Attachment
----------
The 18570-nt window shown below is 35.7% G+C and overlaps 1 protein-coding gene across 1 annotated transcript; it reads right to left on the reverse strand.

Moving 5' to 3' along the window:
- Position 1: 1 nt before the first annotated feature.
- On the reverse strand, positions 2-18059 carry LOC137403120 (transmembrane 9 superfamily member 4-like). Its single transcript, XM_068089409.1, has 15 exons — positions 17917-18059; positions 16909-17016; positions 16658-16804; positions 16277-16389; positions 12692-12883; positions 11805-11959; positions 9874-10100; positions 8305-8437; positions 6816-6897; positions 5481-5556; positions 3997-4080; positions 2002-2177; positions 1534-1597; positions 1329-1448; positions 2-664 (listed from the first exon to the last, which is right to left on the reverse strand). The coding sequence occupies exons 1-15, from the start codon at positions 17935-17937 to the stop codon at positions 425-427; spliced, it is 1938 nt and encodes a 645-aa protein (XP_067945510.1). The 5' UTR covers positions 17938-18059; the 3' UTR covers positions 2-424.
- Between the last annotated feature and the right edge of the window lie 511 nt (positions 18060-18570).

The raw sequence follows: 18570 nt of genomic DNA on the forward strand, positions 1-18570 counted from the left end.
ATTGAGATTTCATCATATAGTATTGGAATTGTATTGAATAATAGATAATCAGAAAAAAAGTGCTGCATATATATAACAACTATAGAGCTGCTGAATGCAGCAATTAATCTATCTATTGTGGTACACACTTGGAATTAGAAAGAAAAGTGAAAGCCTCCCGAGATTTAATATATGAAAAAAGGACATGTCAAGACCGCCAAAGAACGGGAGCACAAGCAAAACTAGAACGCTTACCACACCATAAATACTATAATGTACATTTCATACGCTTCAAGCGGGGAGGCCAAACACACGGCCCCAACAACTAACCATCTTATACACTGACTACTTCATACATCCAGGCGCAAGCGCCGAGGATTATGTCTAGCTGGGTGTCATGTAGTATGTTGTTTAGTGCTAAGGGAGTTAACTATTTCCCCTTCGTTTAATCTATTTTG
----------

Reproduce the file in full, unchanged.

The 18570-nt window shown below is 35.7% G+C and overlaps 1 protein-coding gene across 1 annotated transcript; it reads right to left on the reverse strand.

Moving 5' to 3' along the window:
- Position 1: 1 nt before the first annotated feature.
- On the reverse strand, positions 2-18059 carry LOC137403120 (transmembrane 9 superfamily member 4-like). Its single transcript, XM_068089409.1, has 15 exons — positions 17917-18059; positions 16909-17016; positions 16658-16804; positions 16277-16389; positions 12692-12883; positions 11805-11959; positions 9874-10100; positions 8305-8437; positions 6816-6897; positions 5481-5556; positions 3997-4080; positions 2002-2177; positions 1534-1597; positions 1329-1448; positions 2-664 (listed from the first exon to the last, which is right to left on the reverse strand). The coding sequence occupies exons 1-15, from the start codon at positions 17935-17937 to the stop codon at positions 425-427; spliced, it is 1938 nt and encodes a 645-aa protein (XP_067945510.1). The 5' UTR covers positions 17938-18059; the 3' UTR covers positions 2-424.
- Between the last annotated feature and the right edge of the window lie 511 nt (positions 18060-18570).

The raw sequence follows: 18570 nt of genomic DNA on the forward strand, positions 1-18570 counted from the left end.
ATTGAGATTTCATCATATAGTATTGGAATTGTATTGAATAATAGATAATCAGAAAAAAAGTGCTGCATATATATAACAACTATAGAGCTGCTGAATGCAGCAATTAATCTATCTATTGTGGTACACACTTGGAATTAGAAAGAAAAGTGAAAGCCTCCCGAGATTTAATATATGAAAAAAGGACATGTCAAGACCGCCAAAGAACGGGAGCACAAGCAAAACTAGAACGCTTACCACACCATAAATACTATAATGTACATTTCATACGCTTCAAGCGGGGAGGCCAAACACACGGCCCCAACAACTAACCATCTTATACACTGACTACTTCATACATCCAGGCGCAAGCGCCGAGGATTATGTCTAGCTGGGTGTCATGTAGTATGTTGTTTAGTGCTAAGGGAGTTAACTATTTCCCCTTCGTTTAATCTATTTTG